33. 33. CONVOLUTION INTEGRAL x(t) y(t) x(t) y(t) t N a b t a bCircuit N is linear with no initial stored energy. If we know theform of x(t), then how is y(t) described? To answer thisquestion, we need to know something about N. Suppose we knowthe impulse response of the system. y( t ) = h( t ) x(t ) = δ (t ) (1) x(t) y(t) t N t
34. 34. Instead of applying the unit impulse at t=0, let us suppose that it isapplied at t=λ. The only change in the output is a time delay. δ (t − λ ) N h( t − λ ) Next, suppose that the unit impulse has some strength other than unity. Let the strength be equal to the value of x(t) when t= λ. Since the circuit is linear, the response should be multiplied by the same constant x(λ) x (λ )δ ( t − λ ) N x (λ )h( t − λ )
35. 35. Now let us sum this latest input over all possible values of λ and use the result as a forcing function for N. From the linearity, the response is the sum of the responses resulting from the use of all possible values of λ +∞ +∞ ∫−∞ x( λ )δ ( t − λ )d λ N ∫−∞ x(λ )h( t − λ )d λFrom the sifting property of the unit impulse, we see that the input issimply x(t) +∞ X(t) N ∫−∞ x(λ )h( t − λ )d λ
36. 36. Our question is now answered. When x(t) is known, and h(t), theunit impulse response of N is known, the response is expressed by +∞ y( t ) = ∫−∞ x ( λ )h( t − λ )d λ This important relation is known as the convolution integral . It is often abbreviated by means of y( t ) = x ( t ) * h( t ) Where the asterisk is read “convolved with”. If we let z=t-λ, then dλ=-dz, and the expression for y(t) becomes −∞ +∞ y( t ) = ∫∞ − x ( t − z )h( z )dz = ∫−∞ x ( t − z )h( z )dz ∞ ∞ y( t ) = x ( t ) * h( t ) = ∫−∞ x ( z )h( t − z )dz = ∫−∞ x ( t − z )h( z )dz
37. 37. ∞ ∞y( t ) = x( t ) * h( t ) = ∫−∞ x ( z )h( t − z )dz = ∫−∞ x ( t − z )h( z )dz
38. 38. Convolution and Realizable SystemsFor a physically realizable system, the response of the systemcannot begin before the forcing function is applied. Sinceh(t) is the response of the system when the unit impulse is applied att=0, h(t) cannot exist for t<0. It follows that, in the second integral, theintegrand is zero when z<0; in the first integral, the integrand is zerowhen (t-z) is negative, or when z>t. Therefore, for realizablesystems the convolution integral becomes t ∞y( t ) = x ( t ) * h( t ) = ∫−∞ x ( z )h( t − z )dz = ∫0 x ( t − z )h( z )dz
39. 39. EXAMPLE x(t) −t 1 t h(t) y(t) h( t ) = 2e u( t )x ( t ) = u( t ) − u( t − 1) ∞y( t ) = x ( t ) * h( t ) = ∫0 x ( t − z )h( z )dz ∞ −z= ∫0 [u( t − z ) − u( t − z − 1)][2e u( z )]dz
40. 40. Graphical Method of Convolution
41. 41. Since h(z) does not exist prior to t=0 and vi(t-z) does not existfor z>t, product of these functions has nonzero values only inthe interval of 0<z<t for the case shown where t<1. t y( t ) = ∫0 2e − z dz = 2(1 − e − t ) 0≤ t ≤1When t>1, the nonzero values for the product are obtained in theinterval (t-1)<z<t. t −z −t y( t ) = ∫t −1 2e dz = 2(e − 1)e t >1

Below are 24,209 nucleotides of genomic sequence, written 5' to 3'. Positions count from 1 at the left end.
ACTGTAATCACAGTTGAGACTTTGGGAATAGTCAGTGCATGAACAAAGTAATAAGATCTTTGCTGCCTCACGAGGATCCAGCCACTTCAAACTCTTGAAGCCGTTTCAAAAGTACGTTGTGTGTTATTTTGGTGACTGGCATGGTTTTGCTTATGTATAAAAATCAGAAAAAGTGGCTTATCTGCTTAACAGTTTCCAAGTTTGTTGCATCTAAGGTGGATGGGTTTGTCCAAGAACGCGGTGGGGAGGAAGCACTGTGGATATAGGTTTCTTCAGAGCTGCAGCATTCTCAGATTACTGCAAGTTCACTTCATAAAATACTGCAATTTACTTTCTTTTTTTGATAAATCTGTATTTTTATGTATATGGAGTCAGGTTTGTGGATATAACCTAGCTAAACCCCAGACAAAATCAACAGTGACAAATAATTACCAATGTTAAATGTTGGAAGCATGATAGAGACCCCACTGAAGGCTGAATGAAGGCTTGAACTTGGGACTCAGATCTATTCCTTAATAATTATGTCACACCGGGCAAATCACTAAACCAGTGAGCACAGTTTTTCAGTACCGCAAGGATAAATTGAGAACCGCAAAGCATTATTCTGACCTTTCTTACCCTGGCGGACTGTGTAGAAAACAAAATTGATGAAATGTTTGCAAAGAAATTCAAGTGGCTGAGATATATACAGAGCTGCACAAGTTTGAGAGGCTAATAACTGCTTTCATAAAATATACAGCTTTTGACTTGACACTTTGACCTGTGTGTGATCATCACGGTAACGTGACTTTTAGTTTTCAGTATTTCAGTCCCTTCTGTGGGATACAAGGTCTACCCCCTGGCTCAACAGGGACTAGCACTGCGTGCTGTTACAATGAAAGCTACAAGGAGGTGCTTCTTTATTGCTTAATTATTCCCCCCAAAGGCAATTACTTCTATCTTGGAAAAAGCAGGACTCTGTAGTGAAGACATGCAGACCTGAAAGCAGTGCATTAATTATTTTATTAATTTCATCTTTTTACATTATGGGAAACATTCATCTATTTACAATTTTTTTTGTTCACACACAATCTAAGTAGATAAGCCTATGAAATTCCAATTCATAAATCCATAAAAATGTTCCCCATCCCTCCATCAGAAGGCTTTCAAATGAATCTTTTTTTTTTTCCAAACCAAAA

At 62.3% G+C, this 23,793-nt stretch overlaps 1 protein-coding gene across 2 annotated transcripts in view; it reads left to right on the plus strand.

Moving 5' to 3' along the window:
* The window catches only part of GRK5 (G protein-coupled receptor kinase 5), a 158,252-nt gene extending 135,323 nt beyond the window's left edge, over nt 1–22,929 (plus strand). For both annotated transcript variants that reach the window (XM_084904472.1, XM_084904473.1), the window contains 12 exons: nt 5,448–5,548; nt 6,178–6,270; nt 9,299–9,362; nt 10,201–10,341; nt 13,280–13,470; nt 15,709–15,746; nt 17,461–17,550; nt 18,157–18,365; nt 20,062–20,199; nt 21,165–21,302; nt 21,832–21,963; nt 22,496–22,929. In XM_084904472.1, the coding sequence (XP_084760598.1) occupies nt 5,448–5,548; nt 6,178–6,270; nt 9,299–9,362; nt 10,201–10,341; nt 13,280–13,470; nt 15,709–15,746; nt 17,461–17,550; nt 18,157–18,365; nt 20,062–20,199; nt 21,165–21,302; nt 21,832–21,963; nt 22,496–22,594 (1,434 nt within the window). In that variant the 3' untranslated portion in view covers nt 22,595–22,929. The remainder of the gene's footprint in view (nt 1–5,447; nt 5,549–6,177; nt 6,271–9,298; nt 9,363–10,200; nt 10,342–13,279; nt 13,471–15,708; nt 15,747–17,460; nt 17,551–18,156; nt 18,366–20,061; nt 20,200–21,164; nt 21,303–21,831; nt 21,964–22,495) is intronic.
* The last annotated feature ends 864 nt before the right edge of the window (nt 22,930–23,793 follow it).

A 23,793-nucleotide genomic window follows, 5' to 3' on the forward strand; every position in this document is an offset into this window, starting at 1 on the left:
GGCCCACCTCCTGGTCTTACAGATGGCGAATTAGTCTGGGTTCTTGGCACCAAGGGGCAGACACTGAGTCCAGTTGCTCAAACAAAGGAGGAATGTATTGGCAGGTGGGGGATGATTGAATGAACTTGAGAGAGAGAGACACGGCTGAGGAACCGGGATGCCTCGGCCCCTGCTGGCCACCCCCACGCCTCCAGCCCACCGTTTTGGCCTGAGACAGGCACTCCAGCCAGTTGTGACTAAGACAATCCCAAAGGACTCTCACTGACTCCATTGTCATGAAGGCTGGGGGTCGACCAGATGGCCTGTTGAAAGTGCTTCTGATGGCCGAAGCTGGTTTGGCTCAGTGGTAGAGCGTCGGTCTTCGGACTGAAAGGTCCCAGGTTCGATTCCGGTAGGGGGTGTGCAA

42. 42. EXAMPLEApply a unit-step function, x(t)=u(t), as the input to a system whoseimpulse response is h(t) and determine the corresponding outputy(t)=x(t)*h(t).
43. 43. ?
44. 44. h(t)=u(t)-2u(t-1)+u(t-2),
45. 45. When t<0, there is no overlap and y(t)=0 for t<0For 0<t<1, the curves overlap from z=0 to z=t and product is 1.Thus, t y( t ) = ∫0 1dz = t 0< t <1 When 1<t<2, h(t-z) has slid far enough to the right to bring under the step function that part of the negative square extending from 0 to z=t-1. Thus, t −1 t t −1 ty( t ) = ∫0 −1dz + ∫t −11dz = − z 0 + z t −1 = 2 − t , 1< t < 2
46. 46. Finally, when t>2, h(t-z) has slid far enough to the right so that it liesentirely to the right of z=0 t −1 t y( t ) = ∫t − 2 −1dz + ∫t −11dz = 0 t>2
47. 47. Convolution and the Laplace TransformLet F 1 (s) and F 2 (s) be the Laplace transforms of f1(t) and f2(t),respectively. Now, consider the laplace transform of f1(t)*f2(t), L{ f1 ( t ) * f 2 ( t )} = L {∫ ∞ f (λ ) f 2 (t −∞ 1 − λ )d λ } Since we are dealing with the time functions that do not exist prior to t=0-, the lower limit can be changed to 0- ∞ ∞ − st L{ f1 ( t ) * f 2 ( t )} = ∫0 [ ∫ − 0− e f1 ( λ ) f 2 ( t − λ )dt ]d λ
48. 48. f1(λ) does not depend on t, and it can be moved outside the innerintegral ∞ ∞ − st L{ f1 ( t ) * f 2 ( t )} = ∫0 f1 ( λ )[ ∫ − 0− e f 2 (t − λ )dt ]d λ ∞ ∞ − s( x + λ ) = ∫0 f1 (λ )[ ∫ − 0− e f 2 ( x )dx ]d λ ∞ − sλ ∞ − sx = ∫0 f1 (λ )e − [∫ 0− e f 2 ( x )dx ]d λ ∞ = ∫0 f1 (λ )e − sλ [ F2 ( s )]d λ − ∞ = F2 ( s )∫0 f1 (λ )e − sλ d λ − = F1 ( s ) ×F2 ( s )
49. 49. STEADY-STATE SINUSOIDAL RESPONSEIf the input of a circuit is a sinusoidal function x ( t ) = A cos(ω t + θ ) x ( t ) = A cos ω t cosθ − A sin ω t sin θ ( A cosθ ) s ( A sin θ )ω X ( s) = 2 2 − 2 2 s +ω s +ω A(s cosθ − ω sinθ ) = 2 2 s +ω A(s cosθ − ω sinθ ) Y ( s) = H ( s) 2 2 s +ω
50. 50. The partial fraction expansion of Y(s) is * K1 K1Y ( s) = + + ∑ terms generated by the poles of H(s) s − jω s + jω If the poles of H(s) lie in the left half of the s plane, the corresponding time-domain terms approach zero as t increases and they do not contribute to the steady-state response. Thus only the first two terms determine the steady-state response.
51. 51. H ( s ) A( s cosθ − ω sinθ )K1 = s + jω s = jω H ( jω ) A( jω cosθ − ω sinθ ) = 2 jω H ( jω ) A(cosθ + j sinθ ) 1 = = H ( jω ) Ae jθ 2 2H ( jω ) = H ( jω ) e jφ (ω ) A j[θ +φ (ω )]K1 = H ( jω ) e 2yss ( t ) = A H ( jω ) cos[ω t + θ + φ (ω )]
52. 52. EXAMPLEIf the input is 120 cos(5000t+300)V, find the steady-state expression for v0 1000( s + 5000) H ( s) = 2 s + 6000 s + 25 × 106 1000(5000 + j 5000) H ( j 5000) = 6 6 −25 × 10 + j 5000(6000) + 25 × 10 1 + j1 2 = = − 450 j6 6 120 2 v0 ss = cos(5000t + 300 − 450 ) 6 =20 2 cos(5000t − 150 )V